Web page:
A small object of unknown origin just crashed into Jupiter’s atmosphere, and so far two astronomers have posted videos capturing the astronomical event:
Posted by Gerrit Kernbauer
Download link to the original RAW Video in post #6: http://www.astrotreff.de/topic.asp?TOPIC_ID=194502&whichpage=4
Posted by John Mckeon
Time-lapse leading to Jupiter Impact, March 17th 2016. Version 2
The first video was taken on March 17 by Gerrit Kernbauer, an amateur astronomer in Mödling, Austria. He took hours of footage of the gas giant using a 20cm telescope, and while he was scouring through the footage, found a flash that looked very much like a meteor or similar object hitting Jupiter. One video could be a fluke, so another video capturing the impact at the same time was needed in order to virtually confirm the event. Luckily, the second video was taken by John McKeon on the same night, another amateur astronomer taking video just north of Dublin, Ireland. According to Phil Plait of Bad Astronomy, these two videos constitute “very strong evidence for an actual impact.”
The nature of the object is still unknown, but it is most likely an asteroid, meteor, or small comet. The flash was relatively brief, so the object was probably small, in the tens-of-meters range. But as we saw with the Shoemaker-Levy 9 impacts in 1994, which was a series of collisions after a large comet broke into many pieces in Jupiter’s atmosphere, a small object moving at a high velocity can be seen from Earth.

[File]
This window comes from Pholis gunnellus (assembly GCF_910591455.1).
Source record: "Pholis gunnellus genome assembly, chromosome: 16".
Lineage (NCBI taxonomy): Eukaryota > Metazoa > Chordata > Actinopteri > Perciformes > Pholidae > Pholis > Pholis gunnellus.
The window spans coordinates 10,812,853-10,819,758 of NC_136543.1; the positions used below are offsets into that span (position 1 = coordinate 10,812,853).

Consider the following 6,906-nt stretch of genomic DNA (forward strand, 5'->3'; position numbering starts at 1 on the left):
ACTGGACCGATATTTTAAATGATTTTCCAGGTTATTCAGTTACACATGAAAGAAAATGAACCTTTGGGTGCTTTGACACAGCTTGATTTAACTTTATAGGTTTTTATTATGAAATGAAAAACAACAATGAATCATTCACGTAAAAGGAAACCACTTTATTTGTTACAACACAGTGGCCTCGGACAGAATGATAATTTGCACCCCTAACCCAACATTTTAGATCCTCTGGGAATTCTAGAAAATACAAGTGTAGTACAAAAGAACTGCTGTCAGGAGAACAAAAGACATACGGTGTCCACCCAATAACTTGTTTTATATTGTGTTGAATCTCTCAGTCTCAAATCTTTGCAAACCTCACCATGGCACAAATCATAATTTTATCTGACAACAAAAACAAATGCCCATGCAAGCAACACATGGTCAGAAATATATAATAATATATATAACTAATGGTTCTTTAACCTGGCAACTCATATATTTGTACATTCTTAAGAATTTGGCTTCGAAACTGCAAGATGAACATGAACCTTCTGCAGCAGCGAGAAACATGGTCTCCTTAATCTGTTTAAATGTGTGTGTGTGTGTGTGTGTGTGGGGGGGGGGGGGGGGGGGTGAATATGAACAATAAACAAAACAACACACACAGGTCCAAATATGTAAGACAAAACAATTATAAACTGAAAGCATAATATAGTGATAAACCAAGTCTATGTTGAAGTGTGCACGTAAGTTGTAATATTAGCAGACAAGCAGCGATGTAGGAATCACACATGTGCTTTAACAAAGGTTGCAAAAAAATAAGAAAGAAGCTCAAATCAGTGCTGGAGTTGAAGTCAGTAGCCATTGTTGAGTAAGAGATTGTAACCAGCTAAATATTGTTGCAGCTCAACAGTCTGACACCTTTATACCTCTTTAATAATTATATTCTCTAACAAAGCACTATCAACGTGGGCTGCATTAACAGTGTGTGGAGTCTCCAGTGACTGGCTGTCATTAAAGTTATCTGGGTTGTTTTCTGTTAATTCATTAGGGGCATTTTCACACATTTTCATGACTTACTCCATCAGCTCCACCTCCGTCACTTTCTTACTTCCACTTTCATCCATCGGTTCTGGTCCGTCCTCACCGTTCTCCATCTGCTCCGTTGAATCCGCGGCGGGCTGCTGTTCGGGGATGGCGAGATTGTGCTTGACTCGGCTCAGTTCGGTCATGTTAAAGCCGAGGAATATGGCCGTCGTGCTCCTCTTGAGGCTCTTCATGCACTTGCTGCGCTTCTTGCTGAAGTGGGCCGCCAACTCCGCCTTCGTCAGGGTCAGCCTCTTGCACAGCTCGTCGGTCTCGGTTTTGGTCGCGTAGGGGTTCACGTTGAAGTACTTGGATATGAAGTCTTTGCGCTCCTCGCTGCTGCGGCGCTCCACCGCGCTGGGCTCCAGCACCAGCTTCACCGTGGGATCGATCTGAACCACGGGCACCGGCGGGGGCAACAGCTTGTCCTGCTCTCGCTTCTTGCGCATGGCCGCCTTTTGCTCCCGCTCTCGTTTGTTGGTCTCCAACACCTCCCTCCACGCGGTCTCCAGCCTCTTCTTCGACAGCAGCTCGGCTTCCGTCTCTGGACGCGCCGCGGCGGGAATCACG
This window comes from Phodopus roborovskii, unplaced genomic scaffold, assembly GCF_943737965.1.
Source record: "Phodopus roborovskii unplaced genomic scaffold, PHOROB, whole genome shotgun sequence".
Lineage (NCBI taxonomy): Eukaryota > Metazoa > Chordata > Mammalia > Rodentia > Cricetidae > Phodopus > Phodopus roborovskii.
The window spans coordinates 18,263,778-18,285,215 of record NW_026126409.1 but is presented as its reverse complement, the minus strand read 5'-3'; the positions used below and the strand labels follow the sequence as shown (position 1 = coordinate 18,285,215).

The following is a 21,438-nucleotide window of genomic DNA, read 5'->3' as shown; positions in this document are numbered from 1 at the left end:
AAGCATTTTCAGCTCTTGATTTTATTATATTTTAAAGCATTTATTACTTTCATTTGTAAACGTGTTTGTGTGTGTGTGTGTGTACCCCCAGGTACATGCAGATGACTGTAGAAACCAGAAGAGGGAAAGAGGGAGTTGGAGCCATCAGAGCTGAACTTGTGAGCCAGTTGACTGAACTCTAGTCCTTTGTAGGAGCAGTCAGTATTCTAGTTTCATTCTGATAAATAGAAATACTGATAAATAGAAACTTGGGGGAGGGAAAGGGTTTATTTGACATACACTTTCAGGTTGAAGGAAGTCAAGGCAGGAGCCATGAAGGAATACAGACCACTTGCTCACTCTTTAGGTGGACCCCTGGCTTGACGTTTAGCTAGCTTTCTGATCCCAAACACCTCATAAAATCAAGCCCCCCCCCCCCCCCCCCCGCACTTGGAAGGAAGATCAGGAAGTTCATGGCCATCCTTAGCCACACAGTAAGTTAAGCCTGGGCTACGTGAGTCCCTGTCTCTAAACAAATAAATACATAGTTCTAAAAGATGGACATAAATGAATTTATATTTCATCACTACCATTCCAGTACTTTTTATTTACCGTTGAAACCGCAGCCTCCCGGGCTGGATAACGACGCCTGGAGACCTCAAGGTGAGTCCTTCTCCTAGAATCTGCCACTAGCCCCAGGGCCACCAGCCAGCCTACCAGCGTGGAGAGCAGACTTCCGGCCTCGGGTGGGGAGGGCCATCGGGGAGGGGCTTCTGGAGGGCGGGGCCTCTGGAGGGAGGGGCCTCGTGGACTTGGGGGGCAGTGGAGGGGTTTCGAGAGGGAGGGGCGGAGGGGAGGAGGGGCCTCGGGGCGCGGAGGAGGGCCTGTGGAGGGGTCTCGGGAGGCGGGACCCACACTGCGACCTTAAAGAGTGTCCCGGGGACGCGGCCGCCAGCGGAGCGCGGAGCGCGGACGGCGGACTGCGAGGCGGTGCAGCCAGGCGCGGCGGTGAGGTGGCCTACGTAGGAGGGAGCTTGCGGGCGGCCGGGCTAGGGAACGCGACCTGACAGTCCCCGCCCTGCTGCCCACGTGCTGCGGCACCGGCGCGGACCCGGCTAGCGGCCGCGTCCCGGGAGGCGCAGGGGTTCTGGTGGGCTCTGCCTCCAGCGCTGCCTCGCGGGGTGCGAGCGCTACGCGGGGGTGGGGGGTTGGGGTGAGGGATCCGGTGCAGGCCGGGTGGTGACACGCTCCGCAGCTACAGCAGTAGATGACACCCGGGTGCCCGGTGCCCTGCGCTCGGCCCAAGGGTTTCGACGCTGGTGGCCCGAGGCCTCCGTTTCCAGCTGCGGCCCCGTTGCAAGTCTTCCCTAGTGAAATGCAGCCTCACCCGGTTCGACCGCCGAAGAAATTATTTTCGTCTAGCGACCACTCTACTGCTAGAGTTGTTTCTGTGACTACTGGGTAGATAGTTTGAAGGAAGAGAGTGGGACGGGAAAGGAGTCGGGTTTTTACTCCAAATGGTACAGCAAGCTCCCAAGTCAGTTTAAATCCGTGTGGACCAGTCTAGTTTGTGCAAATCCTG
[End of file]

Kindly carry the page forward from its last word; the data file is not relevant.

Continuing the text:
These collisions occur relatively often; an object big and/or fast enough to be seen from Earth probably hits Jupiter once per year. But before relatively recently, these impacts were simply missed by astronomers, since they occur within a few seconds when no one is looking. But now, with the advancement of technology and the increased interest in amateur astronomy, we may get to witness these astronomical events more than ever before.
Christopher Go on March 25, 2016 Cebe City, Philippines